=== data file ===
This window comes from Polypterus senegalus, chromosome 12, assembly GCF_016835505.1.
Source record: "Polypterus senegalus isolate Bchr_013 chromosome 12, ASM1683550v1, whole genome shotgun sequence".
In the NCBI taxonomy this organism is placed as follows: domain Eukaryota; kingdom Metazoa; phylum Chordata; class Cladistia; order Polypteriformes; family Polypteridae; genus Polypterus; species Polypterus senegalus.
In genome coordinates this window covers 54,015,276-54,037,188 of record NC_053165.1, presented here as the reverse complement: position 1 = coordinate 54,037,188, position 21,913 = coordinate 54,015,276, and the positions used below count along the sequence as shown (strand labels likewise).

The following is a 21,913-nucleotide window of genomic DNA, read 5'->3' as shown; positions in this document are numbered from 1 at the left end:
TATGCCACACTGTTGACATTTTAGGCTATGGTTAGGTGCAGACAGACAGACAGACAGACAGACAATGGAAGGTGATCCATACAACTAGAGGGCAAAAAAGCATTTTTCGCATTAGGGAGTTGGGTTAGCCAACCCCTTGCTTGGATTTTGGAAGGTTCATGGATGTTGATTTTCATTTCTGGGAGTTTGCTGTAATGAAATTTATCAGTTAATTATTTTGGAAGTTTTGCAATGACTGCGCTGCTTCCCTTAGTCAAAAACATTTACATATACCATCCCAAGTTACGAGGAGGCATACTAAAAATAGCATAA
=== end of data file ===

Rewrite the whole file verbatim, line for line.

This window comes from Polypterus senegalus, chromosome 12, assembly GCF_016835505.1.
Source record: "Polypterus senegalus isolate Bchr_013 chromosome 12, ASM1683550v1, whole genome shotgun sequence".
In the NCBI taxonomy this organism is placed as follows: domain Eukaryota; kingdom Metazoa; phylum Chordata; class Cladistia; order Polypteriformes; family Polypteridae; genus Polypterus; species Polypterus senegalus.
In genome coordinates this window covers 54,015,276-54,037,188 of record NC_053165.1, presented here as the reverse complement: position 1 = coordinate 54,037,188, position 21,913 = coordinate 54,015,276, and the positions used below count along the sequence as shown (strand labels likewise).

The following is a 21,913-nucleotide window of genomic DNA, read 5'->3' as shown; positions in this document are numbered from 1 at the left end:
TATGCCACACTGTTGACATTTTAGGCTATGGTTAGGTGCAGACAGACAGACAGACAGACAGACAATGGAAGGTGATCCATACAACTAGAGGGCAAAAAAGCATTTTTCGCATTAGGGAGTTGGGTTAGCCAACCCCTTGCTTGGATTTTGGAAGGTTCATGGATGTTGATTTTCATTTCTGGGAGTTTGCTGTAATGAAATTTATCAGTTAATTATTTTGGAAGTTTTGCAATGACTGCGCTGCTTCCCTTAGTCAAAAACATTTACATATACCATCCCAAGTTACGAGGAGGCATACTAAAAATAGCATAA